Dr. Zubkousky: In the daily life of specialty lens ECP, it is not uncommon to change someone’s quality of life in a relatively short period of time. While specialty lens fitting involves patience and an extensive fitting process, the turnaround time for life changing results is short. If having a rewarding practice is a huge motivation for you, specialty lens fitting is a good fit.
Dr. Morrison: The most rewarding aspect of specialty contact lenses is the relationship you form with your patients. Because patients return multiple times during the fitting process, you develop a real friendship with them, instead of seeing them briefly once a year. Also, improving a person’s vision from 20/200 best corrected to 20/20 with a lens is the best feeling in the world.
What is the biggest challenge?
To take a very practical turn on our discussion, the biggest challenge is from an insurance and payment standpoint. As you can understand, there is a lot involved with accurately fitting and assessing these very specialized lens designs. A lot of our patients fall into the “medically necessary” contact lens
category. Sometimes the provider definition and insurance definition of medical necessity are well aligned. When we have that alignment, it is a fairly simple process in terms of billing and getting paid for our services. However, when these two ideas within the two parties don’t align, this is when things can get complicated and where the challenges arise. As a provider, we always want to strive to provide what is best for our patients, however we’re left to determine how to bill for our services understanding the patient may not have the appropriate insurance coverage to cover our services. Again, a very practical and real challenge to fitting these types of contact lens designs.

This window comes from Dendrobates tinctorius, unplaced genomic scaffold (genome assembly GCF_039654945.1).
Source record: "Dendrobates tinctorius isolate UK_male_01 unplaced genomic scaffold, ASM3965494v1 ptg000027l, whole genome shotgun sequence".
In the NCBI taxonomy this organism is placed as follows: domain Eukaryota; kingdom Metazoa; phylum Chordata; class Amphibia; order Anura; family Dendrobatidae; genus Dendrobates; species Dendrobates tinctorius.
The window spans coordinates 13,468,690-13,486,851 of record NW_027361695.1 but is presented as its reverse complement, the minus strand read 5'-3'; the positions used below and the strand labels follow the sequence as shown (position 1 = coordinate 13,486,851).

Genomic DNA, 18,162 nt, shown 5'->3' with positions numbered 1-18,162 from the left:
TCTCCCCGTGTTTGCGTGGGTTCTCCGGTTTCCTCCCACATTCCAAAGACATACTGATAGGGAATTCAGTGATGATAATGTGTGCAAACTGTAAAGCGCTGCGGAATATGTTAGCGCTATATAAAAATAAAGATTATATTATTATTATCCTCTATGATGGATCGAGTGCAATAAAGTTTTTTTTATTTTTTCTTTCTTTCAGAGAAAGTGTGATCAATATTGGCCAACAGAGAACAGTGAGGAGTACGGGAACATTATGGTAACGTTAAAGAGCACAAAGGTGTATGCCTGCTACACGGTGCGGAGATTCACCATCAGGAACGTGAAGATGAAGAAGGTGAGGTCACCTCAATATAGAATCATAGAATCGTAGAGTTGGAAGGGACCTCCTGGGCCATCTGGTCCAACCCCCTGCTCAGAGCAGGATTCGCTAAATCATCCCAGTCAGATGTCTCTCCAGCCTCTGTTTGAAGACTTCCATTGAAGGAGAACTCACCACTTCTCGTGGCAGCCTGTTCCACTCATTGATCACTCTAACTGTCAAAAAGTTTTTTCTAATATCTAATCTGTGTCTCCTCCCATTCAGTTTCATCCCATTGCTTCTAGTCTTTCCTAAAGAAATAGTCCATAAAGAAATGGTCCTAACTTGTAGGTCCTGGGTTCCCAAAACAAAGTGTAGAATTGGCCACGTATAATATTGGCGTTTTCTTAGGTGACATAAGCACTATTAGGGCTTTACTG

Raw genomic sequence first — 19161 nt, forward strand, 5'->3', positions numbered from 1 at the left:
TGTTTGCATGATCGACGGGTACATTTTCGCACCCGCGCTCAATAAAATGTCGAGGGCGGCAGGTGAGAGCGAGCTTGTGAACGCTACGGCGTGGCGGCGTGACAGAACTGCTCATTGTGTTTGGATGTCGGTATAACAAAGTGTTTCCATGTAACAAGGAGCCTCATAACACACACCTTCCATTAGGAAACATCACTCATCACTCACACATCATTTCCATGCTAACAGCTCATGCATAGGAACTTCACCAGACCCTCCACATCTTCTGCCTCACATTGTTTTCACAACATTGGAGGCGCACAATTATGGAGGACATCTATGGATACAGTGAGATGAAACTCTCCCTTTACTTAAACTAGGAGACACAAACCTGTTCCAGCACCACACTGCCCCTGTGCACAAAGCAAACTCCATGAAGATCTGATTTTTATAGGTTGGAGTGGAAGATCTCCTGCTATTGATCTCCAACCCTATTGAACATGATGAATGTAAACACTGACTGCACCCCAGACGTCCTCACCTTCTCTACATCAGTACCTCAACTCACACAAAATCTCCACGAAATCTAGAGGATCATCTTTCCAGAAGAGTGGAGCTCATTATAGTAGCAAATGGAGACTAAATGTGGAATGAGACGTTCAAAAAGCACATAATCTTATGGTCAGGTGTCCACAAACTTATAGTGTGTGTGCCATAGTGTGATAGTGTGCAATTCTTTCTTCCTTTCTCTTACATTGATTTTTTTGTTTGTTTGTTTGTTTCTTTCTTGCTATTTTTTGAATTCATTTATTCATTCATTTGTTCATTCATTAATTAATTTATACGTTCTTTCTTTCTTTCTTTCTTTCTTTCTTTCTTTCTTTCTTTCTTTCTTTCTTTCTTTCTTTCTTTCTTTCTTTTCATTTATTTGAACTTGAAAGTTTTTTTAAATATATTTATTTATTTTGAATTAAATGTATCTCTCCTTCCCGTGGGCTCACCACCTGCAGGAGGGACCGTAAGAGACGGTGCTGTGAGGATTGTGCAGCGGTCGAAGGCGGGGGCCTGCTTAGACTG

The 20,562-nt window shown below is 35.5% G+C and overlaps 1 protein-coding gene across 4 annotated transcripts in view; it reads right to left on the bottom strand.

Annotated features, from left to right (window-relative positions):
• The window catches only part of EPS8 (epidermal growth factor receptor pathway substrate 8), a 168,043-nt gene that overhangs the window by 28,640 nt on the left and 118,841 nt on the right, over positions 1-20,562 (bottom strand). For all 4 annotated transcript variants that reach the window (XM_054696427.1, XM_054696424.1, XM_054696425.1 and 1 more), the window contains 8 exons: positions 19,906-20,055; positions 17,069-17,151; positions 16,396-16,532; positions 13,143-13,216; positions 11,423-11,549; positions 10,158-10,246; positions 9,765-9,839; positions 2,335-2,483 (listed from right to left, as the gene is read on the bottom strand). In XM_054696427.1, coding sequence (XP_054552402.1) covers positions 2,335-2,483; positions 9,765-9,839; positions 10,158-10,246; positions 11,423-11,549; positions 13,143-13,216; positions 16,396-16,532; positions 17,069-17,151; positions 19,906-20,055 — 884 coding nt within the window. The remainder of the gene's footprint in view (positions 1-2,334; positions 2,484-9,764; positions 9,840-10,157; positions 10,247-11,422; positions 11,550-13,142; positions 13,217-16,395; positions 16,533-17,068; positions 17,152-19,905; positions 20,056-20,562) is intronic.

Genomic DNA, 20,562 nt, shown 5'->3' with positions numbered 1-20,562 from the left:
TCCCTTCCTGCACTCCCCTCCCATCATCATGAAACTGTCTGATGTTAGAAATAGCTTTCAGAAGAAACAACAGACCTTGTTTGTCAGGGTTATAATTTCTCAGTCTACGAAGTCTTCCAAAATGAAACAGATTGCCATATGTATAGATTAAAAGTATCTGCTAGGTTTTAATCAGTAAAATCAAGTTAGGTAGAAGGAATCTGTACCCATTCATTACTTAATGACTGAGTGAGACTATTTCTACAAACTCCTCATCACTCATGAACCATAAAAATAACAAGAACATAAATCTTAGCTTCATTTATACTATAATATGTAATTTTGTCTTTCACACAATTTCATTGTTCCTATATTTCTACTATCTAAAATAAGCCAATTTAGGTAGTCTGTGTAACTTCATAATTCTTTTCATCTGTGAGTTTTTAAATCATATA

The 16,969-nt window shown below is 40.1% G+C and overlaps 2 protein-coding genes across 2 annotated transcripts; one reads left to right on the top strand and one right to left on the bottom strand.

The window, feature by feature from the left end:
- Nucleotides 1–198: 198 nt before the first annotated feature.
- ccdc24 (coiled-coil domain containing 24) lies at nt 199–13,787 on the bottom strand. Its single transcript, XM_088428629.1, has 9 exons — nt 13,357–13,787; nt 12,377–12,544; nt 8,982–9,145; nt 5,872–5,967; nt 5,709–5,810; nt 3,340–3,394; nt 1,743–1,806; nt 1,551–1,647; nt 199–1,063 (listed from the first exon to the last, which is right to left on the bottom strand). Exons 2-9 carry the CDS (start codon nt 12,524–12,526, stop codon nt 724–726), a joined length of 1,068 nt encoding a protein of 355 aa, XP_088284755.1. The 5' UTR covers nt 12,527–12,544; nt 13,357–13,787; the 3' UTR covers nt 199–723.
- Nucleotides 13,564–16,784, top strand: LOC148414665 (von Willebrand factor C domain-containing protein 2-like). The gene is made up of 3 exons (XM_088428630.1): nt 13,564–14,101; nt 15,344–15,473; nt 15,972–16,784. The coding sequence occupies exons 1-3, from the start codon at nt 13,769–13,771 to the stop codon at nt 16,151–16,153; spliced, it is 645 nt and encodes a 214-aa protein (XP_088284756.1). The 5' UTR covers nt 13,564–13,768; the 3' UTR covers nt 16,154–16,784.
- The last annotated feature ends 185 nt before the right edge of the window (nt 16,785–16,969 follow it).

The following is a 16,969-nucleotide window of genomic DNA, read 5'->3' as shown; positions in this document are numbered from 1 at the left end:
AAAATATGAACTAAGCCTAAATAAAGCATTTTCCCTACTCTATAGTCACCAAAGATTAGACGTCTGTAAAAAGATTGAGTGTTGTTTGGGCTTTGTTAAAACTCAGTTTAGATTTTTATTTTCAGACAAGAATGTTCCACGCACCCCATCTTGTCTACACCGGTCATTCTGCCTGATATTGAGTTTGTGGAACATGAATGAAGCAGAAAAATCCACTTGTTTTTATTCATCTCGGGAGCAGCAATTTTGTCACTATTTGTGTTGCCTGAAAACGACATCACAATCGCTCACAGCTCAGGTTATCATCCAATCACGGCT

Dr. Zubkousky: I feel that the biggest challenge in a specialty lens practice is navigating insurance coverage and uninsured patients. As a provider, you are faced with a challenging decision when the best lens for the patient may be the most expensive lens.
I recommend that if you have an interest in growing a specialty lens practice, you attend or watch as many lectures or webinars on coding and billing
. However, even with the savviest billing knowledge, there will be many plans that do not cover the lenses or uninsured patients who need lenses. It is so important to have a plan for those patients who can’t afford the lenses out of pocket. Some options are financing programs, grants, referring to local academic programs, industry workshop events and utilizing specialty lens company’s programs available for disadvantaged patients.